In fact, he sacrificed more than many Americans would be willing to, even considering the massive amount of private information everyone surrenders on a daily basis, in exchange for surfing the Internet. His status as an American citizen is all but revoked, his life has been uprooted, and he may as well become a pariah even in Russia, due to his recent criticism of Putin’s leadership.
Not just Americans have benefited from his revelations, but millions more around the world did too, in what he’d like to see as the ‘critical role of informed citizens in correcting the excesses of government,’ as he wrote in a NYTimes Op-Ed article.
Perhaps; he’s surely earned his optimism but not everyone sees it just as clear. On the reaction wave that celebrated, or aimed at debunking, the documents, there were those who minimize Snowden’s role, along others who lionized him uncritically.
Calling him a hero, or villain, adds nothing to the significance of what we now know about the actual extent of secret government operations here and abroad, and it has had little to do with the demise of the Patriot Act. On the contrary, labels will likely neuter the new found awareness of what’s wrong with too much power in the hands of a few, and what happens when we ignore the signs.
Saturday also marked another anniversary: 71 years ago, allied forces landed in Normandy and inflicted one of the seminal defeats of Nazi Germany. A regime that called itself eternal and had started with a democratic win, it engendered history’s largest ethnical cleansing ever documented, following the lead of a man obsessed with his hatred of Jews and determined to rule the world.
There’s no comparison with Hitler’s reign of terror and America now or ever, but ideals that guided democracy in this and other countries, the rule of the people and for the people, continue in need to be reinforced and reenacted. The worst part of suspecting that Big Brother realities may be alive and well, albeit hidden, in our world today, may be not knowing who’s our ally .
Mottos such as ‘if you see something, say something,’ and, if you don’t have anything to hide, don’t worry about government surveillance, are too close to a totalitarian, nightmarish vision of a future that was thankfully aborted by the sacrifice of thousands on the French shores. It’s the powers that be that shouldn’t be so fearful of citizen’s awareness and demand for transparency.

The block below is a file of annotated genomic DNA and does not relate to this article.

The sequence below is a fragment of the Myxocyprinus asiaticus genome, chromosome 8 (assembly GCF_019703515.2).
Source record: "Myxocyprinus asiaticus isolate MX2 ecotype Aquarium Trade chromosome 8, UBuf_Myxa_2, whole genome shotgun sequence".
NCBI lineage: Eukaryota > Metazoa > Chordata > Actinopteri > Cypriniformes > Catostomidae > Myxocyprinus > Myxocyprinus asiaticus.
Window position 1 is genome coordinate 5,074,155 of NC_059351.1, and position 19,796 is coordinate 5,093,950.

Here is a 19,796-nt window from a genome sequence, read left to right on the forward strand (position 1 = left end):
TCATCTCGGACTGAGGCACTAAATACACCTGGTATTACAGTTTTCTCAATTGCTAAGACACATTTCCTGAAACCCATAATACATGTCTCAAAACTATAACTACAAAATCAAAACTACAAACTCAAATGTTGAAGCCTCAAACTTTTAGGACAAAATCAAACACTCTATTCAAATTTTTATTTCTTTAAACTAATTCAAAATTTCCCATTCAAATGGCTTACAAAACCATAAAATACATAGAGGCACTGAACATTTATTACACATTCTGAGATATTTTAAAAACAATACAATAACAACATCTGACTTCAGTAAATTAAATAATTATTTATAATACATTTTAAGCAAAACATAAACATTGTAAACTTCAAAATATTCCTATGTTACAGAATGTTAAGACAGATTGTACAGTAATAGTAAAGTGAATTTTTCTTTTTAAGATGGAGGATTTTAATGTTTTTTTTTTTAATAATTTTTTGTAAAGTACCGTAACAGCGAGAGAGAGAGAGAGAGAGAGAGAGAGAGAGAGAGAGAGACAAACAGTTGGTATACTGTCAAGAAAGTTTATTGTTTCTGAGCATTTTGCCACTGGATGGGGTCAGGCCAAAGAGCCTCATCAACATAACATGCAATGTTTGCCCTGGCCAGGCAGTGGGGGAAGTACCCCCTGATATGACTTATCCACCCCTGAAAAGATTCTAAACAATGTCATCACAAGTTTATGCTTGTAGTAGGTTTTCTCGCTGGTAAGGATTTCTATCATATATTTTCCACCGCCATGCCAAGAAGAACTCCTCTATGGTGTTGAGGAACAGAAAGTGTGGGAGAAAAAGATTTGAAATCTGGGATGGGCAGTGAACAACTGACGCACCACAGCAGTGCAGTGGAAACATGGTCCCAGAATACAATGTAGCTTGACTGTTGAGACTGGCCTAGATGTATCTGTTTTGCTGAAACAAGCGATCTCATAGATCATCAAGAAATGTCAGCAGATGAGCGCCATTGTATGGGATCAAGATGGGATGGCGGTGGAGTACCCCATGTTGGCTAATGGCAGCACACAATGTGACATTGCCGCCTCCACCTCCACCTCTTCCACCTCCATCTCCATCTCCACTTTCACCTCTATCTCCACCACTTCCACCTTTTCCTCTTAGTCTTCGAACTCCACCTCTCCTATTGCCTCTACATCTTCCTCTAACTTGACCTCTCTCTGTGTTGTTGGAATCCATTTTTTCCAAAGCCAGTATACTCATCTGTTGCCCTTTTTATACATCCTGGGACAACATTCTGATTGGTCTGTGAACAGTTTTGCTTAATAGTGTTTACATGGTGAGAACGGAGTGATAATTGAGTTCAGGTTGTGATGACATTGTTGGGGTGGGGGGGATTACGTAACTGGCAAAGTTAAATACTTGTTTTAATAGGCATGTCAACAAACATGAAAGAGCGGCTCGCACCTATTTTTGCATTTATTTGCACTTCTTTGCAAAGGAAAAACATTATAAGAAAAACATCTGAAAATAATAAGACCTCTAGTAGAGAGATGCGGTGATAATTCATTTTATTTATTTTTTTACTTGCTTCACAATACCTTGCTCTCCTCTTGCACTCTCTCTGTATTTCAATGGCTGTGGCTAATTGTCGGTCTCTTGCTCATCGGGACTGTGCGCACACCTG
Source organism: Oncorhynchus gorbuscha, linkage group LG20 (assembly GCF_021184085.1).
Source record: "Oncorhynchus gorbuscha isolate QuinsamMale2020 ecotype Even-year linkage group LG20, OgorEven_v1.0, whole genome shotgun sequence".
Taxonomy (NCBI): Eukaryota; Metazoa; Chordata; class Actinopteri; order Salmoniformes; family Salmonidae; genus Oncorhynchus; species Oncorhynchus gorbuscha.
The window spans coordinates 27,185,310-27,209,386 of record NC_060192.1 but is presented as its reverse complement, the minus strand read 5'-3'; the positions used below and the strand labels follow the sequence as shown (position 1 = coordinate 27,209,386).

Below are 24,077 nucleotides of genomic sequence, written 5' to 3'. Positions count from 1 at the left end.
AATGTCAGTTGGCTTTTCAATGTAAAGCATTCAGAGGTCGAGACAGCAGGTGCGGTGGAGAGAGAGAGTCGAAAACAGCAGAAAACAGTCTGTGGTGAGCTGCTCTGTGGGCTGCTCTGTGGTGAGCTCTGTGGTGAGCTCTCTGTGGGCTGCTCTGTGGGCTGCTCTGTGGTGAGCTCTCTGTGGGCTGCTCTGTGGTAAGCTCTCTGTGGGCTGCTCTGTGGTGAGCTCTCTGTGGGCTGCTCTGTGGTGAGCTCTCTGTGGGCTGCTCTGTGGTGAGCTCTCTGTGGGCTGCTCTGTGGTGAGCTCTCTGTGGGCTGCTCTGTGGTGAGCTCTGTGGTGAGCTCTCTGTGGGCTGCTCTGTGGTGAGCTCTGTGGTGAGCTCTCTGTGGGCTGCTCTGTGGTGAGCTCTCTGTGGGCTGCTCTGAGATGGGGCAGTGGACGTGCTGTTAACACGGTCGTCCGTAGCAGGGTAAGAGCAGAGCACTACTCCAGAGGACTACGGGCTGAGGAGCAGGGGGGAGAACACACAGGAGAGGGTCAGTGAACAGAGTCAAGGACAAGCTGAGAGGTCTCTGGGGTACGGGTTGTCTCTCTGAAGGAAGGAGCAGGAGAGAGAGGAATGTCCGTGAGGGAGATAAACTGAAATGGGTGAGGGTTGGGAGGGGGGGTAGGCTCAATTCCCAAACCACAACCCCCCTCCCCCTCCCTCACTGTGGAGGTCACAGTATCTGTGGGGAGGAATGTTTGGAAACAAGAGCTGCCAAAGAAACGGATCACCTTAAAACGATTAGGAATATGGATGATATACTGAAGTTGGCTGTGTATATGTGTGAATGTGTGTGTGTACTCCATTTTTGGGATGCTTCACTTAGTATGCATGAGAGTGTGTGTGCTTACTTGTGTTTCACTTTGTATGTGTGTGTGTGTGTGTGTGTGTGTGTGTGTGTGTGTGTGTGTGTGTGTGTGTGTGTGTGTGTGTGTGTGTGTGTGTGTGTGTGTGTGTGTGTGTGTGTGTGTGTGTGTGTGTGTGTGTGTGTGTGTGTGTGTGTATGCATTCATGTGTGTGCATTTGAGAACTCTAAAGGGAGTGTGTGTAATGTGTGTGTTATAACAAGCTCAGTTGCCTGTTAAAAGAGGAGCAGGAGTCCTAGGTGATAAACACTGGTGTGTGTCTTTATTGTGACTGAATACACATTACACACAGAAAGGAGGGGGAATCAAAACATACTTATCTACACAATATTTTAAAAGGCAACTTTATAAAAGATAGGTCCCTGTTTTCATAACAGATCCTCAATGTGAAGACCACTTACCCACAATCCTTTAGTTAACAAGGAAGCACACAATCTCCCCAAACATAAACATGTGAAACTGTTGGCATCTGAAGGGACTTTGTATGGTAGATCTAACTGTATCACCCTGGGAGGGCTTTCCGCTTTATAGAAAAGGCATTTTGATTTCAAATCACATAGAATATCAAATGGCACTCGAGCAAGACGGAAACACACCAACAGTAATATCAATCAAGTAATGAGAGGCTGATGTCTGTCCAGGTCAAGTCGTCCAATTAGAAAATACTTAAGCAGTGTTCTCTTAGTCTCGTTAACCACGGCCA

As for Edward Snowden, or Chelsea Manning, and all others paying dearly for selfless acts for public empowerment, whether they are heroes or not, is not the issue. As mentioned, it’s not hard to call a firefighter’s sacrifice entering a burning house, for instance, as an act of heroism. That being said, who cares whether he or she can ever live up to our highfalutin expectations?
Before we go, a clarification about last month’s Curtain Raiser Newsletter, The Cure for Medical Debt: in discussing efforts to buy and extinguish debt, we failed to mention RIP Medical Debt, which is all but leading the charge. They’re campaigning to raise, through donations, $14.4 million that will serve to buy and erase about $1 billion in personal medical debt. Click and donate.
Again, they’re not heroes or even care about such nonsense. But their selfless efforts equate that of so many whistleblowers that literally ruined careers and hope of a personal life, so to do something for everyone else. Enough of these big words and empty rhetoric about ideals and equality and all that. Let’s all just start small, doing something relevant every day. Have a great week. WC